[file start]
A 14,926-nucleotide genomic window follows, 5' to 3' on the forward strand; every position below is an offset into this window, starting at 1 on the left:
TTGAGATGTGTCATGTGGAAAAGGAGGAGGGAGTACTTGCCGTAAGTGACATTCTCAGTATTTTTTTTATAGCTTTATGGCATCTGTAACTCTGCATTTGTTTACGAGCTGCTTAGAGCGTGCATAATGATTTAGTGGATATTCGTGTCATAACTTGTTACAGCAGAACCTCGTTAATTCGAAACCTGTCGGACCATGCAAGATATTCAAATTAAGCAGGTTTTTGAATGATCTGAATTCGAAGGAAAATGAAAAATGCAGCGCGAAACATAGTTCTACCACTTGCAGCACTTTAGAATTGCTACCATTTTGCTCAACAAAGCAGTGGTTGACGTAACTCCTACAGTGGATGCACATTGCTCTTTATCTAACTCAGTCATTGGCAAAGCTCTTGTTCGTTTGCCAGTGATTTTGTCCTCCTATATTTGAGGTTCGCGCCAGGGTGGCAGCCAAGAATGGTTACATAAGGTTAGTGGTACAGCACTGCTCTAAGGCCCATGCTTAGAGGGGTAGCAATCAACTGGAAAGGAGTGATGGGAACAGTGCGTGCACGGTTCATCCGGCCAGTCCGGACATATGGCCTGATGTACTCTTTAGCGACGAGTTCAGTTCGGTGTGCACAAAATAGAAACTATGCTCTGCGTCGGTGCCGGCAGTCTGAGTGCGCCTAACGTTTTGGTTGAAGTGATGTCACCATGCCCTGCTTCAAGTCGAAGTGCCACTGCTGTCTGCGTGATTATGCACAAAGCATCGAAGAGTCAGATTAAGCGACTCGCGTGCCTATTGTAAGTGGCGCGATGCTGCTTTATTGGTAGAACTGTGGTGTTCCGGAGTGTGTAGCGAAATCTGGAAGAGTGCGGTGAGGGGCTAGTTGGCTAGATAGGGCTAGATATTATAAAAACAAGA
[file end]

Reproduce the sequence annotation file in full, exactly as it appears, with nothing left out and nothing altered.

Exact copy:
A 14,926-nucleotide genomic window follows, 5' to 3' on the forward strand; every position below is an offset into this window, starting at 1 on the left:
TTGAGATGTGTCATGTGGAAAAGGAGGAGGGAGTACTTGCCGTAAGTGACATTCTCAGTATTTTTTTTATAGCTTTATGGCATCTGTAACTCTGCATTTGTTTACGAGCTGCTTAGAGCGTGCATAATGATTTAGTGGATATTCGTGTCATAACTTGTTACAGCAGAACCTCGTTAATTCGAAACCTGTCGGACCATGCAAGATATTCAAATTAAGCAGGTTTTTGAATGATCTGAATTCGAAGGAAAATGAAAAATGCAGCGCGAAACATAGTTCTACCACTTGCAGCACTTTAGAATTGCTACCATTTTGCTCAACAAAGCAGTGGTTGACGTAACTCCTACAGTGGATGCACATTGCTCTTTATCTAACTCAGTCATTGGCAAAGCTCTTGTTCGTTTGCCAGTGATTTTGTCCTCCTATATTTGAGGTTCGCGCCAGGGTGGCAGCCAAGAATGGTTACATAAGGTTAGTGGTACAGCACTGCTCTAAGGCCCATGCTTAGAGGGGTAGCAATCAACTGGAAAGGAGTGATGGGAACAGTGCGTGCACGGTTCATCCGGCCAGTCCGGACATATGGCCTGATGTACTCTTTAGCGACGAGTTCAGTTCGGTGTGCACAAAATAGAAACTATGCTCTGCGTCGGTGCCGGCAGTCTGAGTGCGCCTAACGTTTTGGTTGAAGTGATGTCACCATGCCCTGCTTCAAGTCGAAGTGCCACTGCTGTCTGCGTGATTATGCACAAAGCATCGAAGAGTCAGATTAAGCGACTCGCGTGCCTATTGTAAGTGGCGCGATGCTGCTTTATTGGTAGAACTGTGGTGTTCCGGAGTGTGTAGCGAAATCTGGAAGAGTGCGGTGAGGGGCTAGTTGGCTAGATAGGGCTAGATATTATAAAAACAAGA